Phase III: Midcourse Intercept
After phases I and II are completed, the midcourse phase, lasting some twenty minutes, begins. During this phase the individual RVs (perhaps originally amounting to ten thousand, but perhaps greatly reduced by the interceptions effected during the previous phases) ineluctably follow ballistic trajectories toward the targets. They still emit infrared radiation, but at longer wavelengths and at far lower power levels than during the previous phases. Indeed, the individual RVs are about the same size and temperature as a human being. One may therefore understand the problem by comparing it to the task of detecting a human being just by the heat the body radiates using a device located thousands of miles away.
As in phases II and IV, perhaps the most effective countermeasure in Phase III is the deployment of decoys. As long as the RVs remain in outer space, the decoys may be of very low density—in the form, for example, of metallic balloons. There is no drag, and only the surface characteristics of the decoys—shape, reflectivity, emissivity—need to mimic the real thing. The decoys are usually thought of as weighing one one-hundredth as much as the RV itself, so there could be about a hundred times as many of them.
Those who are optimistic about SDI's prospects generally believe that detection and analysis of the emissions from the RVs and the decoys will enable discrimination. To distinguish the RVs from the decoys, they propose the use of various means of "active" or "interactive" discrimination. One such technique involves the use of laser beams that would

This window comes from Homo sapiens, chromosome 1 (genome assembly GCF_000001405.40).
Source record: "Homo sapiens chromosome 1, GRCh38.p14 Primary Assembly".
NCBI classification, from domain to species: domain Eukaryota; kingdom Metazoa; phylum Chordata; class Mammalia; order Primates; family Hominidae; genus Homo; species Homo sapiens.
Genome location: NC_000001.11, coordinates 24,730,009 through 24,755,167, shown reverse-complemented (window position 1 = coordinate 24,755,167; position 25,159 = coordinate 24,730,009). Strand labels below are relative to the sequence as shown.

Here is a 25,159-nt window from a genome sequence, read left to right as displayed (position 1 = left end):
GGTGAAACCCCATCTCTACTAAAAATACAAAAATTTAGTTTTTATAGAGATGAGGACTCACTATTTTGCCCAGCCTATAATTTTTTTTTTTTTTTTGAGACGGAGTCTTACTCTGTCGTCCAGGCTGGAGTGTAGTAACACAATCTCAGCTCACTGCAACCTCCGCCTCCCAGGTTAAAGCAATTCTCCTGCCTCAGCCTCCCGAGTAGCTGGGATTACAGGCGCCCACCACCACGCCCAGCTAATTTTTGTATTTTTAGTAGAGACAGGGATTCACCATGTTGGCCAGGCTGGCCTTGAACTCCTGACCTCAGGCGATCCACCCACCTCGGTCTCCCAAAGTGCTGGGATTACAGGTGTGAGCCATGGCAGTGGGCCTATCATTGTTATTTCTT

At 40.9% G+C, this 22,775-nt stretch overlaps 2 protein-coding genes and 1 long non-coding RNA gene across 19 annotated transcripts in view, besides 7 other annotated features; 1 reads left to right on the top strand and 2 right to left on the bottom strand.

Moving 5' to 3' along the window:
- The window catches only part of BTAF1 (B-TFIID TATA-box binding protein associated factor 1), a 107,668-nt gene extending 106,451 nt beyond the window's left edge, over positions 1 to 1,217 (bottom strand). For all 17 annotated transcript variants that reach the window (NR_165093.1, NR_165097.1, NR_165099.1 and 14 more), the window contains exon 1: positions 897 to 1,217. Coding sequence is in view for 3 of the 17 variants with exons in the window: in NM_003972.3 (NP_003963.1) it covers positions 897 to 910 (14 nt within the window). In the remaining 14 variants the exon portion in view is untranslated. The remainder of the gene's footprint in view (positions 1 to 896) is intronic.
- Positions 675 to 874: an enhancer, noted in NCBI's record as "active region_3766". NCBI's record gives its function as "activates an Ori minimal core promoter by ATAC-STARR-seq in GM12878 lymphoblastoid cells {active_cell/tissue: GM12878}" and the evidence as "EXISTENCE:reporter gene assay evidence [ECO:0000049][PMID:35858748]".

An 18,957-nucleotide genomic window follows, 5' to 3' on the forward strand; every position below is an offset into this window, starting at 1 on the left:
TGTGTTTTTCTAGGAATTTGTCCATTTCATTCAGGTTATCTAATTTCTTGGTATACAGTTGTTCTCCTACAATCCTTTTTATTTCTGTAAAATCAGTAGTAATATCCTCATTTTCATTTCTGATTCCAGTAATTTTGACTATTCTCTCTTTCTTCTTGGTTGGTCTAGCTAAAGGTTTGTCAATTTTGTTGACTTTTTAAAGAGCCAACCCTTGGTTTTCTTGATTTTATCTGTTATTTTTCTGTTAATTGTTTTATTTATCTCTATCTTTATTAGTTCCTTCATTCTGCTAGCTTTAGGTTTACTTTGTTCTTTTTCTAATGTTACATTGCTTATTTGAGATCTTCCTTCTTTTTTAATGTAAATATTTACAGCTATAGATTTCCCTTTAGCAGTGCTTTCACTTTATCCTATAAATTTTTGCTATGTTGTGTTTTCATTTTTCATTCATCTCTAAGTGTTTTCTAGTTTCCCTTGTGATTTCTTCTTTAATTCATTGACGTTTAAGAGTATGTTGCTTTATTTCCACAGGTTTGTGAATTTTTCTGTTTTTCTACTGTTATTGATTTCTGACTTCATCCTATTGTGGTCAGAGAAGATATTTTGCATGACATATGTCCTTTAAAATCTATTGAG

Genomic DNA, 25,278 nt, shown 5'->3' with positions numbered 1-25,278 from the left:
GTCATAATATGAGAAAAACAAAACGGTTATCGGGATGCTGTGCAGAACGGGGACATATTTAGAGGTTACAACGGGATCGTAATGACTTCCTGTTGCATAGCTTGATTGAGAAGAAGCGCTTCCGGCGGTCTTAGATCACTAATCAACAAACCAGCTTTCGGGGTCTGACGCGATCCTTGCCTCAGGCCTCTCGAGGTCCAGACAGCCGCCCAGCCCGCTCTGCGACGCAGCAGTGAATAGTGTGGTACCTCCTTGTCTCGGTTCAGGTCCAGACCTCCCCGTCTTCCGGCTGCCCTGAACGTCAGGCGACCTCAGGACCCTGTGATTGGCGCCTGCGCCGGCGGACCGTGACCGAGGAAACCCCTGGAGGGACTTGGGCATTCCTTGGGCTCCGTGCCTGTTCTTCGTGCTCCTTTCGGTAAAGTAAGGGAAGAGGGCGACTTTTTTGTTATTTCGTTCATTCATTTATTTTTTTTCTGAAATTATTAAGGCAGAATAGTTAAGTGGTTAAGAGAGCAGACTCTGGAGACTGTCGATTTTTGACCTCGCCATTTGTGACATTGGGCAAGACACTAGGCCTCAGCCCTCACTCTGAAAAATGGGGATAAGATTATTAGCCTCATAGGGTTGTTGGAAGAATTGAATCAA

transfer enough momentum to a lightweight balloon to change its velocity by an amount that could be detected by a Doppler laser radar. Another involves the use of a beam of high-energy, neutral hydrogen atoms that penetrate deeply into even the heavy RVs and interact very differently with balloons and decoys. It is also assumed that interceptors similar to those employed in the initial phases would also be used here. For both detectors and interceptors, however, the task is much harder in Phase III. As a result, less attention has been devoted to interactive discrimination, and none of the near-term deployment schemes focuses on it. An elaborate experiment, code-named "Delta 181," was conducted in February 1988, at a cost of $250 million, to collect information on how objects look in space, including potential decoys. Some important elements of this experiment failed, but large amounts of data were produced, which have yet to be fully analyzed.
Phase IV: Terminal Defense
Finally, the offensive RVs, hidden among a cloud of decoys, come to a point where they must reenter the atmosphere. Atmospheric drag then effectively slows down the balloon decoys, and the RVs must proceed on their own, unprotected during the last minutes of the flight—save, perhaps, for a few, much heavier, decoys.